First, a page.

Definitely, the 20’s and 30s Art Deco Period is my favourite era and a constant inspiration along with the precursing Art Nouveau period just beforehand… I find this is the time when the human soul was at it’s freest… from the Pre-Raphaelites onward, with great female artist like Sarah Bernhard and Isadora Duncan, breaking the bounds of convention, the view of women changed…and the link between the heightened view of womanhood and nature, was expressed in dynamic form, through movement, and the entwined curved patterns that started to make their way into every area of life. These were famously illustrated in the Works of the illustrator Mucha (who painted many of Sarah Bernhard’s posters), the furniture designer Mc Intosh, the wallpapers and tapestry designer of William Morris and so many more, which heralded design in all its forms (architecture, interior, furniture, clothing etc..) as way of life, integrated with art rather than separated from it.
This dynamic which was a social one as much as an artistic one, (promoting a creative way of life as the only way to empower the individual as it pairs work with satisfaction), continued on through to the incomparable, decadently luxurious, thoroughly modern Art Deco period… where fashion and cinéma, joined in as new and hugely creative artforms, with women like the painter and designer Sonia Delaunay, the designer Madeleine Vionnet or the painter Tamara Lempicka who use to paint her sitters in the latest Vionnet gowns… creating the world where adventure and refinement worked together to give birth to a new definition of empowered womanhood… where beauty had to be twinned with comfort to allow for an active lifestyle. This is how bias-cut came into its own!
Although I am sure that your days vary greatly, what is the favourite part of your day?
If the day is nice and I am not rushing away on the road to the other side of the country, I like to do my little yoga exercises is a pool of sunshine in the morning! That is a favourite, peaceful and free time for me.
Who are your favourite designers at the moment?
I had a great love and admiration for Valentino, who is sadly retired, but I do like the work of his successors, who worked with him and have kept to the spirit of his brand with their subtle and slim High waisted Renaissance figures. I also have loved Elie Saab’s work for years and I have to say he never disappoints. He is a real couturier, who can work lace and embellishment to perfection, flow and volume to technical prowess and never lose the overall feel of controlled and sober élégance of true couture perfection. His latest bridal collection is to die for!!!
Although I am sure hard to choose as you have had some amazing career moments, but what has been your proudest moment to date?
My award winning moments were quite special inasmuch as I never really expected them to happen! Winning the Irish Brides Magazine Bridal designer of the year twice in a row was really spécial, it made me feel recognised and confident as a designer. It was a life changing event for me the first time and a real confirmation the second, especially as Eddie Shanahan whom I respect hugely was a judge that time and Constance Harris was to the public too!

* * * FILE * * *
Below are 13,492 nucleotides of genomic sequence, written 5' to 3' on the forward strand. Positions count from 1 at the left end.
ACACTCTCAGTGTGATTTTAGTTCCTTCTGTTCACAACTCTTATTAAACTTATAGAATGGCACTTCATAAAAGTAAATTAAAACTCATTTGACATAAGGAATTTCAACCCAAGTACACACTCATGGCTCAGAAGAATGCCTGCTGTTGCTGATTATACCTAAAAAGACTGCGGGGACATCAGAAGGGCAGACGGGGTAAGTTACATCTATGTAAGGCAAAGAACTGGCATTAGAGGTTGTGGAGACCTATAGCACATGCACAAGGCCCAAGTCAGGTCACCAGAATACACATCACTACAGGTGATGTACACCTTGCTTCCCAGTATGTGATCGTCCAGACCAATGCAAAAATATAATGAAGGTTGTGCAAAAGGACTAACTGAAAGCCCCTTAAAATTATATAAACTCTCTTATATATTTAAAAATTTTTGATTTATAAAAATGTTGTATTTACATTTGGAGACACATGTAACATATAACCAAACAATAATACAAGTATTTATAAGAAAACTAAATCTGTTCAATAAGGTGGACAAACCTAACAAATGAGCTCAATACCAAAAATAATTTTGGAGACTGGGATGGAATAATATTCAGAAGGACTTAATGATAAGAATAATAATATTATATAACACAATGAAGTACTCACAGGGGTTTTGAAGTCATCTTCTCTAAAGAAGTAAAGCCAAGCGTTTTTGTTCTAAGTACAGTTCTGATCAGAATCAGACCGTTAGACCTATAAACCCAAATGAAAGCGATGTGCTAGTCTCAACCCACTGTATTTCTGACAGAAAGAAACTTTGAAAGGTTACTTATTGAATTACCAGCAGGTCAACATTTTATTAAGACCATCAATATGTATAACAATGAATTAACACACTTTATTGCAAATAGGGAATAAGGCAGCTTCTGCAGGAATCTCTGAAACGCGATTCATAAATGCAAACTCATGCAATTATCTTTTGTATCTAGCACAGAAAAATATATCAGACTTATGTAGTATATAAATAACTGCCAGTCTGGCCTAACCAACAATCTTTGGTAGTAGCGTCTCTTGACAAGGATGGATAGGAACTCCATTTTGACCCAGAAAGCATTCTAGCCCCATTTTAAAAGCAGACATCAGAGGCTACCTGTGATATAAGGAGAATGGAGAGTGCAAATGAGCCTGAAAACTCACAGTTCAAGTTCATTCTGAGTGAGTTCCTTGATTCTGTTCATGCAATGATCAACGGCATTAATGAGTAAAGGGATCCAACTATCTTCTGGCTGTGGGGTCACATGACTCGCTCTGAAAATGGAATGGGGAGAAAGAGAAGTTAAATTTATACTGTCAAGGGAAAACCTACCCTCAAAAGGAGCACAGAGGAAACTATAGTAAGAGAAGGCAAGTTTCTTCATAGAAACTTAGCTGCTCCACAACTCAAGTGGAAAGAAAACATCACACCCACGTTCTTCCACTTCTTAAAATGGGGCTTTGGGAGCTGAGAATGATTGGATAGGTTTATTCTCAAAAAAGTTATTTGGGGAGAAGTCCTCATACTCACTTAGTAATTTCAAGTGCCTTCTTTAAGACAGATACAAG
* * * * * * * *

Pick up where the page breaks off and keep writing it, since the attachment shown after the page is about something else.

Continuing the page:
The inaugural Kerry Designer of the year award was really special too as we got to present and show our work to the judges and it was such a privilege to exchange with Louise Kennedy and get to know Don O Neil, with whom I’ve been friends ever since!
Do you have any advice for those that are thinking of getting into fashion design?
Never give up and never take anything for granted!
What does the future hold for House of Delphine?
As you may know, I have started a new fashion range since the Autumn, you can view my collection on my new website and online store. It has been really great to get back to more intense pattern making and to experience collaborative work. I truly love my bridal work, the gorgeous sculpting of the gowns on my customers and hand embroidering of ephemeral lace, this work is very hands on and work intensive in a very practical intuitive way, which I adore as a slowly evolving process…but it has been fun having to deal with collection plans, creating my own very special ready to wear block and establishing the technical chart for a completely new and different suite of products.
I am really pleased with the result as I believe we have created products that are true to our ethics and brief, inasmuch as they are classic pieces, specially constructed to allow for fit and flow, in beautiful quality fabrics and made to order in Ireland.
I am already working on Winter 2017 and am hoping this dynamic is going to invest my bridal wear with new life and energy on each side of the business responds to and informs the other… It has been such a privilege dressing all these beautiful brides for so many years for the most special day of their life, and seeing them come back and looking after them once more after they have had children perhaps and giving them that special feeling once more is a really wonderful and strong experience for me as a woman, helping other women being their most positive selves!
A massive thank you to Delphine for the interview. I loved learning more about her path to being a designer as well as the inspirations behind her wonderful work. I also have a new list of art deco artists to look into and learn more about! If you are dress shopping – I would certainly check out the House of Delphine website. Or looking for a beautiful accessories – I love their silk collars especially this Celine green one on her new website also. They are also on Facebook, Twitter and have a beautiful Instagram.
If you enjoyed this interview in the ‘Floralesque Meets’ Series, then you can click here to read more exciting interviews with designers, creators, artists, photographers, entrepreneurs and more – enjoy meeting the makers!
All images kindly provided by Delphine for use.